CASE expressions are the standard way to implement IF … THEN … ELSE logic in SQL statements. Oracle provides the DECODE function, which does something similar and is widely used by Oracle developers, but CASE expressions are actually more flexible and often make statements more readable.
There are 2 types of CASE expressions: Simple and Searched
Simple CASE expressions are those in which you provide an expression that must be compared with values or expressions provided for each case. For those who have worked with Java or C, it works almost exactly like the SWITCH statement in those languages.
Here is an example:
SELECT country_name, CASE region_id WHEN 1 THEN 'Europe' WHEN 2 THEN 'Americas' WHEN 3 THEN 'Asia' WHEN 4 THEN 'Middle East and Africa' ELSE 'Undefined' END Region FROM hr.countries;
In this query region_id is the expression that is going to be compared with all the cases provided. If region_id is equal to 1 then the whole CASE expression returns ‘Europe’. If region_id is equal to 2, then it returns ‘Americas’, etc. If none of the values provided is equal to region_id, then the expression in the ‘ELSE’ case is returned, in this case, ‘Undefined’.
Notice that no comparison operator was provided, and that is because in simple CASE expressions the comparison is always performed using the equality operator.
In Oracle the system starts evaluating the cases in order, and it stops when a match is found.
Now, in searched CASE expressions, instead of providing an expression to be compared to the other expressions provided, you can have more complex and independent conditions, which makes CASE expressions a lot more flexible than the DECODE function.
In the article about the power of the DECODE function I used this example:
Suppose we have a list of products that can or cannot be sold depending on certain conditions. A product is saleable if it has been verified (column verified=’Y’) or if it is not expired and is in stock. How do we get a list of products with a column that tells us if it can be sold?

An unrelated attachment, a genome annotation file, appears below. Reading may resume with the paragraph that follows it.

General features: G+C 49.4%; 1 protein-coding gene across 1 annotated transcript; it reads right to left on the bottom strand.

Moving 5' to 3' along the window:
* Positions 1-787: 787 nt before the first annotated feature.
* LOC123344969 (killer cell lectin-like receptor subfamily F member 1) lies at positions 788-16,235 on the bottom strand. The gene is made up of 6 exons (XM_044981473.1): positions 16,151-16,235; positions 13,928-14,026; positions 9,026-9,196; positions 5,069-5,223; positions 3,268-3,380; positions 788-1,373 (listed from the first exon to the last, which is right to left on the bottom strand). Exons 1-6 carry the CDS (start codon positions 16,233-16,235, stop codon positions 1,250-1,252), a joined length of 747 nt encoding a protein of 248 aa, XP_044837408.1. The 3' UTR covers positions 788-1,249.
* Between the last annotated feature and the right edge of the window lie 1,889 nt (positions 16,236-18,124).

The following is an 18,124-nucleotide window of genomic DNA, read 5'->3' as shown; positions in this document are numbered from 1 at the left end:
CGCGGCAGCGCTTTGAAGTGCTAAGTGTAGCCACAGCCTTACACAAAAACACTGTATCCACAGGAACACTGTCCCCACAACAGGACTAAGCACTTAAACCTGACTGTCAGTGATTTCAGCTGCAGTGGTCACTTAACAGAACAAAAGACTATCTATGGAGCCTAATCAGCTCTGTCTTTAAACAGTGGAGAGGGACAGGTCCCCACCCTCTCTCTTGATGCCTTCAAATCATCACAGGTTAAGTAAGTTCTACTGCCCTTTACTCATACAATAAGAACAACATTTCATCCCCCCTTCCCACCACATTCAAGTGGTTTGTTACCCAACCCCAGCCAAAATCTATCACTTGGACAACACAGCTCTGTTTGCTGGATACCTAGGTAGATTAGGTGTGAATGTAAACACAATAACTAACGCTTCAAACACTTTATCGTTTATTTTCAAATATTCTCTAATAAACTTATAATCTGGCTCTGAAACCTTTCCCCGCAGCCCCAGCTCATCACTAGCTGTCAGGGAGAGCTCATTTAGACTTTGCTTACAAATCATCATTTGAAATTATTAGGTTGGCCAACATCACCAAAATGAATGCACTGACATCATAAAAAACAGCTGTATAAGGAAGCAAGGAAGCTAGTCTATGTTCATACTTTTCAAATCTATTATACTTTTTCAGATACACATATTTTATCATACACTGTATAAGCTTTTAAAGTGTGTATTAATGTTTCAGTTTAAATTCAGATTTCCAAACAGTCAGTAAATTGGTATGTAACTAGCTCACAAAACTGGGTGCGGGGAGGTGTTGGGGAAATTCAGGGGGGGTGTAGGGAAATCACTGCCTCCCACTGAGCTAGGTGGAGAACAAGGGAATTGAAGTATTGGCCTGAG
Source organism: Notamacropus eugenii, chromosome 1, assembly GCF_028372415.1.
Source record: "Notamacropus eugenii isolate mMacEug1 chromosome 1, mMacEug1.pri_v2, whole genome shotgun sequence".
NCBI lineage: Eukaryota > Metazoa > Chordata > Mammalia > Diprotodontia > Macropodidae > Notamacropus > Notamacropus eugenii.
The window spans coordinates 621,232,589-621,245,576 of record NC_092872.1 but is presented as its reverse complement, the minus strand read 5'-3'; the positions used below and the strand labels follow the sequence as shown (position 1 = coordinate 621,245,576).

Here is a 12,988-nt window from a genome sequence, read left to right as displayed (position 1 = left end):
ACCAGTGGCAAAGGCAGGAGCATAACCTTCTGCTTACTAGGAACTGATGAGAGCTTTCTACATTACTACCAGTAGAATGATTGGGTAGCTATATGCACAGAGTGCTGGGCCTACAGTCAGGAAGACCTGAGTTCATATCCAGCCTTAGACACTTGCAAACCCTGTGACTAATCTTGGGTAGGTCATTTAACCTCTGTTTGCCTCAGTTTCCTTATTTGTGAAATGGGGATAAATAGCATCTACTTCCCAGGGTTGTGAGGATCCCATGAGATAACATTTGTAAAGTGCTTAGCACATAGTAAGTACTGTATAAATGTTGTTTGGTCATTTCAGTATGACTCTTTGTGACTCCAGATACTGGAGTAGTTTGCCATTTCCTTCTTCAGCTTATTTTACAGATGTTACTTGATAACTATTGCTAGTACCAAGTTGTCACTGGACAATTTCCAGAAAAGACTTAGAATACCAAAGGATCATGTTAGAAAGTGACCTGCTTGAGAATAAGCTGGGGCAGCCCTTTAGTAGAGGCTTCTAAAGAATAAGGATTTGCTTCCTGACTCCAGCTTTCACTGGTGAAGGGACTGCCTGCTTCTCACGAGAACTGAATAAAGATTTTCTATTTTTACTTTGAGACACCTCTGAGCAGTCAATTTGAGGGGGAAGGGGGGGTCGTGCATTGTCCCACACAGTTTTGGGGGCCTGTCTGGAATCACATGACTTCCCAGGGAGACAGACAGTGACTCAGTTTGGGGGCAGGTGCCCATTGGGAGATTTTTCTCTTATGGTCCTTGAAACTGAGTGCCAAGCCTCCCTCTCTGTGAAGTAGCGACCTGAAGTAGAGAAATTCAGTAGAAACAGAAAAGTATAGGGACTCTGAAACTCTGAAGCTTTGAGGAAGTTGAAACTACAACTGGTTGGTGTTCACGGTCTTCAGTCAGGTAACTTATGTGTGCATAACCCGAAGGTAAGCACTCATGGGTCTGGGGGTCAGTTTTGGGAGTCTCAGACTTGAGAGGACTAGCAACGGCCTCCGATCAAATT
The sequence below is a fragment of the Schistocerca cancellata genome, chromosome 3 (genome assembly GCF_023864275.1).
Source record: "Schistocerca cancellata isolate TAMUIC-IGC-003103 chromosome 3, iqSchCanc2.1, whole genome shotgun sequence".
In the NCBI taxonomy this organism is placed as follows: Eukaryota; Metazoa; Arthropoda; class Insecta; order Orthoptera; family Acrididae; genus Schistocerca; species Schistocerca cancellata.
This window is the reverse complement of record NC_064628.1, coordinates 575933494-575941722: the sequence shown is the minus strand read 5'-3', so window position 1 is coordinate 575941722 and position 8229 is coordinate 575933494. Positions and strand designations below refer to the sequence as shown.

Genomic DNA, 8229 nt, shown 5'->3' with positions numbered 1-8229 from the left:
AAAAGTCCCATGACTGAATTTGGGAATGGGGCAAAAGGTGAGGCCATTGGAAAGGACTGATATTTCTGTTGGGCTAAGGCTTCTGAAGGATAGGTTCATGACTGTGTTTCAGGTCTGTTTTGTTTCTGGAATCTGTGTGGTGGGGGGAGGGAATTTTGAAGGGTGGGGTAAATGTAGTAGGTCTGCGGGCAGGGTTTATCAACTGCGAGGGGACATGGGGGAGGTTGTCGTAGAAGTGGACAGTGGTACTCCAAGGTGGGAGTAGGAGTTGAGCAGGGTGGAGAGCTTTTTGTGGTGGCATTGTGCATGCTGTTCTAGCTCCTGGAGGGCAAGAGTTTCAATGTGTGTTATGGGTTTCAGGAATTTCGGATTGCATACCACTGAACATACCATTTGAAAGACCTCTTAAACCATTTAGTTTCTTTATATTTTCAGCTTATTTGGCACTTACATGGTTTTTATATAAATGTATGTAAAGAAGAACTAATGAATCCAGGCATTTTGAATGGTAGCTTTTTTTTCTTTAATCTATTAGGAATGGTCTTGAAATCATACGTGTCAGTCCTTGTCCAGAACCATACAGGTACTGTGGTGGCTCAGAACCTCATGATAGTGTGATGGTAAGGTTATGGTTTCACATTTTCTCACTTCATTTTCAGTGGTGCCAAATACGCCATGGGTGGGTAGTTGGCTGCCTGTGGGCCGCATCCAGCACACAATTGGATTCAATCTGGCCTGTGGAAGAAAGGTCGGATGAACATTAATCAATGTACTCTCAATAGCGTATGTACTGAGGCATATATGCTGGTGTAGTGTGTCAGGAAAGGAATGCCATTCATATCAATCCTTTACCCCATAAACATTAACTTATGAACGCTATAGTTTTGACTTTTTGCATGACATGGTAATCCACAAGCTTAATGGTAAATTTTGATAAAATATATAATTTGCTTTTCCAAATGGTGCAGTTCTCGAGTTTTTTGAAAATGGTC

It can be solved by nesting 3 calls to the DECODE function, and thus it can also be solved by nesting simple CASE expressions, but using a searched CASE expression makes it more easy to read and understand:
Instead of this:
SELECT product_id, product_name, DECODE(verified,'Y','YES', -- If verified=Y it is saleable DECODE(SIGN(sysdate-expiration_date),1, -- If not verified but not expired, we need to check stock DECODE(in_stock,'Y','YES','NO'),'NO')) as saleable -- If not expired and in stock, then is saleable otherwise no FROM PRODUCTS ORDER BY product_id;
I can do something like this:
SELECT product_id, product_name, CASE WHEN verified = 'Y' OR (expiration_date > sysdate AND in_stock = 'Y') THEN 'YES' ELSE 'NO' END AS saleable FROM PRODUCTS ORDER BY product_id;
As you can see, I’m comparing very different things in the conditions, and I can have several sub-conditions connected by ANDs and ORs, and I don’t need to nest functions. I’m sure you would agree that understanding the logic for a product to be saleable is a lot easier by looking at this CASE expression than with the DECODE function.
I only have one case here, but I could have any number of cases with completely different and unrelated conditions, and, in case you are wondering, yes, you can also nest CASE expressions.
And as with simple CASE expressions, cases are evaluated in order here too, and the evaluation ends when the first case condition evaluates to true.
What else can I do with them?
You can also use CASE expressions with aggregate functions, as in this example in which I’m including the bonus column in the sum when the bonus_active column is set to ‘Y’:
SELECT department_id, SUM( CASE bonus_active WHEN 'Y' THEN salary + bonus ELSE salary END) earns FROM employees GROUP BY department_id;
And there are some cool things you can do with CASE expressions outside the SELECT list.
For example, you can use it in the HAVING clause:
SELECT region_id, COUNT( * ) FROM my_countries GROUP BY region_id HAVING ( CASE region_id WHEN 1 THEN COUNT( * ) ELSE COUNT( nullable_column ) END ) > 5;
And you can even use it to order the results conditionally:
SELECT country_name, region_id, CASE region_id WHEN 1 THEN 'Europe' WHEN 2 THEN 'Americas' WHEN 2 THEN 'Asia' WHEN 4 THEN 'Middle East and Africa' ELSE 'Undefined' END Region FROM hr.countries ORDER BY CASE region_id WHEN 1 THEN SUBSTR(country_name, 1, 1) ELSE SUBSTR(country_name, 2, 1) END;
Here if region_id is 1 I’m ordering by the first letter of the country name, otherwise I order by the second letter. Pretty cool, isn’t?
In what other uncommon ways have you used or seen CASE expressions?